If you’ve been on the internet in the past few weeks you’ve heard about the large scale cyberattack on DNS provider Dyn.
On October 21, major websites including Twitter, Amazon, Spotify, Reddit, PayPal, Airbnb, Wired, Pinterest, and more experienced outages. The common thread? Each of these sites used Dyn as their upstream DNS provider. A DNS provider is a company that allows you to go to a website. You type in the URL, and the DNS provider associated with that domain name translates it for your computer into the IP address that actually lets you travel to that site.
No DNS provider, no travel to the site the DNS provider serves.
That’s what happened to the sites you weren’t able to reach. A Distributed denial-of-services (DDoS) attack was carried out on Dyn, and because of that the DNS provider wasn’t able to handle the requests made by real users that wished to get to sites. A DDoS attack can occur in a few different ways – TechDecisions spoke with John Shier, Senior Security Expert at Sophos, for clarification.
“There are actually a few different types of DDoS attacks,” says Shier. “Volumetric, protocol based, and application based. There are some nuances between each one of them.”
- Volumetric – Sheer volume. Launch as much information, requests, etc. at a site as possible so that it is unable to process any other request.
- Protocol Based – Exploit a specific protocol. Figure out the specific way that a site is processing traffic and exploit it to disallow the site from processing that traffic.
- Application Based – An application level attack. You do something to the application level that it can’t handle in order to get the web server attack.
The DDoS attack on Dyn began at 11:10 UTC on October 21. At this point a volumetric DDoS attack was carried out on the DNS provider that sent an unreasonable amount of traffic toward the target, causing it to effectively run out of network resources.
What was unique about the DDoS attack on Dyn was that it was carried out using Internet of Things devices. A relatively new form of attack, Internet of Things presents is a particularly juicy opportunity for hackers. Any device connected to the web can potentially be utilized to carry out attacks.
This form of DDoS attack was thrust into the spotlight not long before the Dyn attack. Popular cyber security site, Krebs on Security, was hit with a record cyberattack flooding Krebs’ site with more than 620 gigabits of traffic per second. The attack was so strong that it caused cloud-hosting giant Akamai Technologies to dump the site from its network.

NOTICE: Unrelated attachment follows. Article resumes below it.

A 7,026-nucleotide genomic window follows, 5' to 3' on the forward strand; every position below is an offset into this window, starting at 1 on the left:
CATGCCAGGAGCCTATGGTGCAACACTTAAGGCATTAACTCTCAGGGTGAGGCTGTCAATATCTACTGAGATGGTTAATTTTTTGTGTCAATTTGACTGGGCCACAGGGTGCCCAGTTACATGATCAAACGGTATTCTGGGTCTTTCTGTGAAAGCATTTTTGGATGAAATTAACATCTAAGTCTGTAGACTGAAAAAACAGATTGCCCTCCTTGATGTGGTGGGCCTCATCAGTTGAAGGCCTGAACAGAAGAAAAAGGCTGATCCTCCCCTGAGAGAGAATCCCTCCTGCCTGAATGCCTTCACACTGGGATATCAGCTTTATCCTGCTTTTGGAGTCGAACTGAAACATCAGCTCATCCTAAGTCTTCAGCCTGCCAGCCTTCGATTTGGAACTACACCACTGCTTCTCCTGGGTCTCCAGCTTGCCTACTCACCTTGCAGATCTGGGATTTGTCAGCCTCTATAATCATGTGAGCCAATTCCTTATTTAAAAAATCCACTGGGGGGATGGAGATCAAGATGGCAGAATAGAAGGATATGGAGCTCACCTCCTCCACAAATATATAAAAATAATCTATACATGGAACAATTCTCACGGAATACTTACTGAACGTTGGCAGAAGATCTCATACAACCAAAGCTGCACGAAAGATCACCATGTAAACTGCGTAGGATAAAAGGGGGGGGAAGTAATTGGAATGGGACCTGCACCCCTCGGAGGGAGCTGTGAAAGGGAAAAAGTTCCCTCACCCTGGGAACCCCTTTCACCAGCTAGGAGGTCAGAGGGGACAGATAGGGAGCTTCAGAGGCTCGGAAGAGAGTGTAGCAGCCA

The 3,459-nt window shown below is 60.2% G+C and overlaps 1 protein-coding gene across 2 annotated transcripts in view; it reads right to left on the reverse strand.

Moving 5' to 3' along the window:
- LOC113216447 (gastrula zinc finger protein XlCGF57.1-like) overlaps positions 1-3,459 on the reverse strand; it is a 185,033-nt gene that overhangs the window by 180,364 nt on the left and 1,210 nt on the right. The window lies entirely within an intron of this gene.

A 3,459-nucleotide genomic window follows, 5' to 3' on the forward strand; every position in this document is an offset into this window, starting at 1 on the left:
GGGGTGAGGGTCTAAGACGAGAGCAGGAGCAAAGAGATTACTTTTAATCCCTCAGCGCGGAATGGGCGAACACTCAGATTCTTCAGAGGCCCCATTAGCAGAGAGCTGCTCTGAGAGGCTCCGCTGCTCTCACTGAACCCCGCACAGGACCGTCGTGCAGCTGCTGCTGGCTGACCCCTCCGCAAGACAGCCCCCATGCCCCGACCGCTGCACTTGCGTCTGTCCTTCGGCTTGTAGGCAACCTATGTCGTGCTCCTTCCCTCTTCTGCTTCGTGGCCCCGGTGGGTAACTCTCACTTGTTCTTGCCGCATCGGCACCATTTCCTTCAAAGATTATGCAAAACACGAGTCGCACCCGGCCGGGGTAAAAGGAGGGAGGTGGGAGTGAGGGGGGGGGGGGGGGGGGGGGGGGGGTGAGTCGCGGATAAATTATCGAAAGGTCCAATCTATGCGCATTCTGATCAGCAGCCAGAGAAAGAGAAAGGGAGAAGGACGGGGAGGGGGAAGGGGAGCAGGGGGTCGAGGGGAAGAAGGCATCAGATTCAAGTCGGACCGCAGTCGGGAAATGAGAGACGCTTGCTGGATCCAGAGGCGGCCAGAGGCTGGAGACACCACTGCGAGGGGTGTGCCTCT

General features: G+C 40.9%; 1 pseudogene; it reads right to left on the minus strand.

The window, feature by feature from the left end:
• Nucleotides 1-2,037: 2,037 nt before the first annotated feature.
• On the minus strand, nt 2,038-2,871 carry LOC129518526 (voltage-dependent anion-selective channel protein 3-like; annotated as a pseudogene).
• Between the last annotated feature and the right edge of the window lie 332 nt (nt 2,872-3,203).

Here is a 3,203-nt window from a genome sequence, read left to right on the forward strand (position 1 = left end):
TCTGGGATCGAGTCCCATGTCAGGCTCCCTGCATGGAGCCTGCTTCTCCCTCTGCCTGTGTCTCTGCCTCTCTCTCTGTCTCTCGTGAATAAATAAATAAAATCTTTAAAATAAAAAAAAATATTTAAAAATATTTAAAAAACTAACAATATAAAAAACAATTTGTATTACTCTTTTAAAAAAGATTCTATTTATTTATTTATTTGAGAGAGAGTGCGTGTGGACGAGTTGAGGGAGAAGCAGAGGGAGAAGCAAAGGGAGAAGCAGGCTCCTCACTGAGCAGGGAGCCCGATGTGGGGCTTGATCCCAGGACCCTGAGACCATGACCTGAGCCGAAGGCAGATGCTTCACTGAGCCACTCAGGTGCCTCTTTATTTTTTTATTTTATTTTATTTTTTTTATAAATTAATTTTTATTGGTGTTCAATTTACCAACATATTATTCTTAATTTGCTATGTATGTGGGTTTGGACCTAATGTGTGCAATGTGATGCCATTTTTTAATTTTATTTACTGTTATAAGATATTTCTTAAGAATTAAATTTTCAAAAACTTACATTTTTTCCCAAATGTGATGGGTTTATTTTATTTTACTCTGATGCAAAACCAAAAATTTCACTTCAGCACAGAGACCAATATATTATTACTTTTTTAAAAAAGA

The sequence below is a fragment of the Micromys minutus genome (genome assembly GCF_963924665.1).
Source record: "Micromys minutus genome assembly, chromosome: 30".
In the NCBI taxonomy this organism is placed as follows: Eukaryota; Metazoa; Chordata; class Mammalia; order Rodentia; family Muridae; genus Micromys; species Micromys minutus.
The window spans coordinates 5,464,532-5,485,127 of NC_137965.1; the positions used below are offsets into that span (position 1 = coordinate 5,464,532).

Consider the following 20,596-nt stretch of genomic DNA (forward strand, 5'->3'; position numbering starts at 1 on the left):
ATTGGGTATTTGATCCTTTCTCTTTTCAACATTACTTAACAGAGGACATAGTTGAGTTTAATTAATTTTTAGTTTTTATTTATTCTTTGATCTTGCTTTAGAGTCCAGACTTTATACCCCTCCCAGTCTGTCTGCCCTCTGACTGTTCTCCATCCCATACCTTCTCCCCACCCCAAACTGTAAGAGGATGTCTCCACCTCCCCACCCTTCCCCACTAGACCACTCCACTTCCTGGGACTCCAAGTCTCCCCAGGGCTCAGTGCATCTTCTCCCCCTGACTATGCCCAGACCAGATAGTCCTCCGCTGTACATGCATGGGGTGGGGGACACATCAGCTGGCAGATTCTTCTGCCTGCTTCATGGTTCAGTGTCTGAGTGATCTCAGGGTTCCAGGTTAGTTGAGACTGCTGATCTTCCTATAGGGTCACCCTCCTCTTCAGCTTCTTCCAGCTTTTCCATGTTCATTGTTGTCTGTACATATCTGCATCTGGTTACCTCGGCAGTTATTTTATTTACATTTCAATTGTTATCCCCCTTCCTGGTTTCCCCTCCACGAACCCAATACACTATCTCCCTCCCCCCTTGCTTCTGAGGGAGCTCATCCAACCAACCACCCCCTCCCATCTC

So how does a DDoS attack using Internet of Things work? In much the same way that a regular DDoS attack works, with a bit more creativity on the front end.
“The first step is reconnaissance work that needs to be done by the criminals behind this,” says Shier. “There’s ways of scanning the internet for anything that’s connected, such as the site Shodan. That’s where you find a lot of these IoT devices. Using one of these scanners, you can discover open network devices. You would then log onto those devices using common default passwords. Some of these devices have hardcoded passwords, and some have well known default passwords that people don’t bother changing. Not through negligence, just people don’t know they should do that.”
Finding the devices, accessing the devices, getting control of the devices, and using the devices to launch an attack – this all happens programmatically. The hacker will load code into the device that essentially turns it into a bot, creating what’s called a botnet, which then reports back to the hacker’s command and control center. Once that happens, the hacker can begin launching attacks using the different devices. Requests come from everywhere at once, from all of these different devices that the hacker is controlling through code.
For the Dyn attack, specifically, a Marai malware botnet was used to carry out the attack. The same botnet that was used on Krebs on Security. Hackers used devices like routers, webcams, security cameras, and DVRs in order to create the botnet and launch the DDoS attack. Over 100,000 devices were used in the Dyn attack, rendering the provider unable to process requests, and effectively locking down the sites that use Dyn services. The attacks came in traffic bursts 40 to 50 times normal flows, and lasted over 9 hours.
What’s so scary about Marai is that the code is available to the general public. The owner of the botnet published the source code online and now any hacker or group of hackers can utilize it to their advantage.
As of now it’s not known who carried out the attack, or for what purpose. According to CSO Online, cybersecurity legend John McAfee suspects that it is Bureau 121, a North Korean cyberwarfare agency. The Department of Homeland Security is currently investigating the attack to find the culprits.